The ancient Egyptians believed mushrooms were the plant of immortality, and while they may not help you live forever, mushrooms provide nutrients to keep your body healthy. Mushrooms come in many varieties, including white button, portobello and shiitake. You can grill, sauté or roast them, add them to dips, sauces and soups, or top salads with them. Whichever way you choose to eat mushrooms, they will put you one step closer to meeting your need for many of the vitamins you don't usually find in the produce section.
Vitamins B-1, B-2 and B-3
One cup of white button mushrooms supplies you with 7 percent of the DRI for thiamin, or vitamin B-1; 30 percent of the DRI for riboflavin, or vitamin B-2, for men and 35 percent for women; and 22 percent of the DRI for niacin, or vitamin B-3, for men and 25 percent for women. The B vitamins allow you to produce energy, metabolize fats and proteins, and keep your skin, hair, eyes, liver and nervous system healthy. Shiitake and portobella mushrooms are slightly lower in thiamin and riboflavin, but higher in niacin, while oyster mushrooms have a higher content than all three vitamins.
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Mushrooms might actually boost your mood, especially shiitake and portobella mushrooms. One hundred grams, or about five whole shiitake mushrooms, contain 23 percent of the DRI for vitamin B-6 for adults 19 to 50 years. One cup of portobella mushrooms contains 10 percent, one cup of oyster mushrooms contains 7 percent and one cup of white mushrooms contains 8 percent of the DRI of this vitamin. Vitamin B-6 allows you to make hormones that influence your mood and regulate your body's internal clock and is vital for normal brain development and function.
Mushrooms are your only option for vitamin D when you're shopping for produce. They make vitamin D the same way you do -- when exposed to sunlight. Mushrooms are typically grown in the dark, but some are grown under ultraviolet light to promote vitamin D production. "Health" magazine cites Dole portobella mushrooms as an example -- one cup contains 400 International Units, or 66 percent, of the DRI of vitamin D. Vitamin D works with calcium to build your bones and keep them strong. A 2012 article on the Huffington Post website encourages you to leave your mushrooms out in the sun to increase their vitamin D content.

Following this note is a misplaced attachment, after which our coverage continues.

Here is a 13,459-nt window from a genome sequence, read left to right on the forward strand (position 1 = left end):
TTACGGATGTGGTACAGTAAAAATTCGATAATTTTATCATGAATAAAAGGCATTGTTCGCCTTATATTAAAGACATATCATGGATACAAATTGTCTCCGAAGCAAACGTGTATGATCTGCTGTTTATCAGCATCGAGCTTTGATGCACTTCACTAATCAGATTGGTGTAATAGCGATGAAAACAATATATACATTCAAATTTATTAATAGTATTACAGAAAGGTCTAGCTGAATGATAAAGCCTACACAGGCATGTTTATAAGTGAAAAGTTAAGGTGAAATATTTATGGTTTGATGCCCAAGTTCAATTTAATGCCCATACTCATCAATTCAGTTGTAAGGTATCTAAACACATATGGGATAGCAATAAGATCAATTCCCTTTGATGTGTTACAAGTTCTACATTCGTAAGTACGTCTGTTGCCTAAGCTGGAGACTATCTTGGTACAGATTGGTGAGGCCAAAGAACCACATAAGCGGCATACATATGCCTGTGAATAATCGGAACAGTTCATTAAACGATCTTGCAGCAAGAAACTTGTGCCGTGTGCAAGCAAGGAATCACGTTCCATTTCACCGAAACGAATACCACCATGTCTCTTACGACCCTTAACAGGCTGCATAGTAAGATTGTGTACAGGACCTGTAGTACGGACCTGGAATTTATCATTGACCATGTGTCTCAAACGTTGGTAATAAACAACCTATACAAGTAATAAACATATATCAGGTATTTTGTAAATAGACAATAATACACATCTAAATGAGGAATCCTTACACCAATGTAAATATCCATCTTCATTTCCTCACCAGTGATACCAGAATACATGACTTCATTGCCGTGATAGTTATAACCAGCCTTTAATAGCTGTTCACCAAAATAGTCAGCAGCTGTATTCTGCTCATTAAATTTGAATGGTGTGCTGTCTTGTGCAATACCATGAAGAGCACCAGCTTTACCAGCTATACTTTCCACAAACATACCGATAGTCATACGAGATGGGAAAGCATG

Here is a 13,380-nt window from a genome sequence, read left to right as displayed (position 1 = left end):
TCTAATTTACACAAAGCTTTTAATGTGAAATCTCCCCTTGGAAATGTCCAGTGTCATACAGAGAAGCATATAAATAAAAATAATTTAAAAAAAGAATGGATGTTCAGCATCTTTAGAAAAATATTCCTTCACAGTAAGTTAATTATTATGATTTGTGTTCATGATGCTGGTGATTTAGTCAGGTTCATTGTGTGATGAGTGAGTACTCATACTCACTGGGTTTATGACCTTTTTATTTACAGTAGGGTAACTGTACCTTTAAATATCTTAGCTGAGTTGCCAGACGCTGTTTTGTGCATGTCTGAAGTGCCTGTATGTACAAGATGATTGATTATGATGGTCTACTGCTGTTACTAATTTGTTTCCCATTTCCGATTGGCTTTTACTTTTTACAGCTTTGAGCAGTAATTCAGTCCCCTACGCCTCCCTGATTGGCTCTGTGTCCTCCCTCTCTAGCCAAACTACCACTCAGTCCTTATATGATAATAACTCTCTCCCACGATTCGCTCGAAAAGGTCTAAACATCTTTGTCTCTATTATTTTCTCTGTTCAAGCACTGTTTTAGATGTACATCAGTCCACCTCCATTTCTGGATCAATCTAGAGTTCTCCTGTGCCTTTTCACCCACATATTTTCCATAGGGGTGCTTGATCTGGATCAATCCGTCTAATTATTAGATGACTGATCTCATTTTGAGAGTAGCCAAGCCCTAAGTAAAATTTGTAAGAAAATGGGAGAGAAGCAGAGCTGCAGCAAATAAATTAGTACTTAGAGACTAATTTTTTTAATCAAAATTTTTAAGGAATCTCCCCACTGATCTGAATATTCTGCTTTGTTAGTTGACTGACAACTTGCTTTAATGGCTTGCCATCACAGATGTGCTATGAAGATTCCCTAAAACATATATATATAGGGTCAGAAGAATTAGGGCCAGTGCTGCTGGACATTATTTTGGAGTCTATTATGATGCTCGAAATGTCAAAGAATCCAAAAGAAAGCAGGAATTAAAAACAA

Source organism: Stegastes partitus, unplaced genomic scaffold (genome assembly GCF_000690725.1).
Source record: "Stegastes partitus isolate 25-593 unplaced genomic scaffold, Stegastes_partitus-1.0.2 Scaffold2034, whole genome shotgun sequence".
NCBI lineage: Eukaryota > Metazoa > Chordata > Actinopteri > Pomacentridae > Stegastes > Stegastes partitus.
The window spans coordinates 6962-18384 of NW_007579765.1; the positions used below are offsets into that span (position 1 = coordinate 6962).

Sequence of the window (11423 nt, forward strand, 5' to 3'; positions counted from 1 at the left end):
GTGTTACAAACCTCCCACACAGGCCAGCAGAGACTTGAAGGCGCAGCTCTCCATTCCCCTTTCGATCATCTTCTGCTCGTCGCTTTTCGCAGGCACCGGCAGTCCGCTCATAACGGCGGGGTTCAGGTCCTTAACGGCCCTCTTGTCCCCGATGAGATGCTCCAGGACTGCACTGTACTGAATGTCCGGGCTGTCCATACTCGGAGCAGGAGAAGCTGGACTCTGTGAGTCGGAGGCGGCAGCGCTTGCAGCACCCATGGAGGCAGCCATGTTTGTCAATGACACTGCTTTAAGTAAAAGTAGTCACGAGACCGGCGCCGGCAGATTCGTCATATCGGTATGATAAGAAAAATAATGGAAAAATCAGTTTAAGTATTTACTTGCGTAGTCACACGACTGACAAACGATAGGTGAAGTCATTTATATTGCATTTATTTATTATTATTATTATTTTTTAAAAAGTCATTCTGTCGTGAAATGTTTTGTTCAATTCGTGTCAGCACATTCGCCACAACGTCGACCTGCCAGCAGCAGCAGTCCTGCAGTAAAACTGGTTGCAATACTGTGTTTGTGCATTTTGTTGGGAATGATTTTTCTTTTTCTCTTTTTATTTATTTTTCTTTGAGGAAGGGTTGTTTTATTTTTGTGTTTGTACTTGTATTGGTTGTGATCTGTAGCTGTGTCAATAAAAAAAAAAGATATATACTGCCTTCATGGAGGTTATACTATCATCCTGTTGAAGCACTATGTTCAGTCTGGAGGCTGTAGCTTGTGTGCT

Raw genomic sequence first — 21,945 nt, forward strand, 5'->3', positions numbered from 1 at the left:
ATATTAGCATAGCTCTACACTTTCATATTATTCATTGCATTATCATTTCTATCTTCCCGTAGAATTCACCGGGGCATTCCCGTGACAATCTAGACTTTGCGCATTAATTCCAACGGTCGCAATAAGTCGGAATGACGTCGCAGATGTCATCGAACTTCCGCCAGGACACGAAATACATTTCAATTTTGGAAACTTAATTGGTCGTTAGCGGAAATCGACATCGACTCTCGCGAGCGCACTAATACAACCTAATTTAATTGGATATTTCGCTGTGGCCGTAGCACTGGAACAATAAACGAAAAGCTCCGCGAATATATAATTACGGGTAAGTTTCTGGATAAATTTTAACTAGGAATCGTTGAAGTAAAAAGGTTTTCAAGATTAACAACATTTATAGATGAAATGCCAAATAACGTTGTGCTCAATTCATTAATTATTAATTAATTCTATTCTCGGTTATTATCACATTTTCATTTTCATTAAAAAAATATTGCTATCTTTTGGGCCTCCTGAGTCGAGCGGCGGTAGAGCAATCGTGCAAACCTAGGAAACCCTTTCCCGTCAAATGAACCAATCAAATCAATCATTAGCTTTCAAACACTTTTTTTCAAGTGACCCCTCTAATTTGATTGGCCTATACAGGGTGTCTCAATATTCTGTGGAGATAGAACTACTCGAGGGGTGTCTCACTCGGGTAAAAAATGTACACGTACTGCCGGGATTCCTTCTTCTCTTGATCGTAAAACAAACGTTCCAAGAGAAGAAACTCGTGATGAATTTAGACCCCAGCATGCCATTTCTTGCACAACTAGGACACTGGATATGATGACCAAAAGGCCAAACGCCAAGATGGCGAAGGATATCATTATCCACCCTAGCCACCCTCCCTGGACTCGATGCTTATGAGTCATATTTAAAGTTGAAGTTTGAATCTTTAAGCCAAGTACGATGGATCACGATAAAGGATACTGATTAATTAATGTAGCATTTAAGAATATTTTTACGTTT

Mushrooms give you small amounts of folate, vitamin B-12 and vitamin C. Folate is critical for rapidly growing cells and you need it to make genetic material and to keep your brain functioning properly. Vitamin B-12 works with folate to improve your immune system and mood and it's especially important for your nerve cells and genetic material. Your body uses vitamin C to form a protein necessary for skin, ligaments, blood vessels and tendons. You also need it to heal wounds and keep your bones and teeth healthy.
- Fresh Mushrooms: History and Background
- Fresh Mushrooms: Benefits
- United States Department of Agriculture National Nutrient Database for Standard Reference: Mushrooms
- Institute of Medicine Food and Nutrition Board: Dietary Reference Intakes: Recommended Dietary Allowances and Adequate Intakes, Vitamins
- University of Maryland Medical Center: Vitamin B-1 (Thiamine)
- University of Maryland Medical Center: Vitamin B-6 (Pyridoxine)
- Health Magazine: 12 Ways to Get Your Daily Vitamin D
- Huffington Post: Place Mushrooms in Sunlight to Get Your Vitamin D
- University of Maryland Medical Center: Vitamin B-9 (Folic Acid)
- University of Maryland Medical Center: Vitamin B-12 (Cobalamin)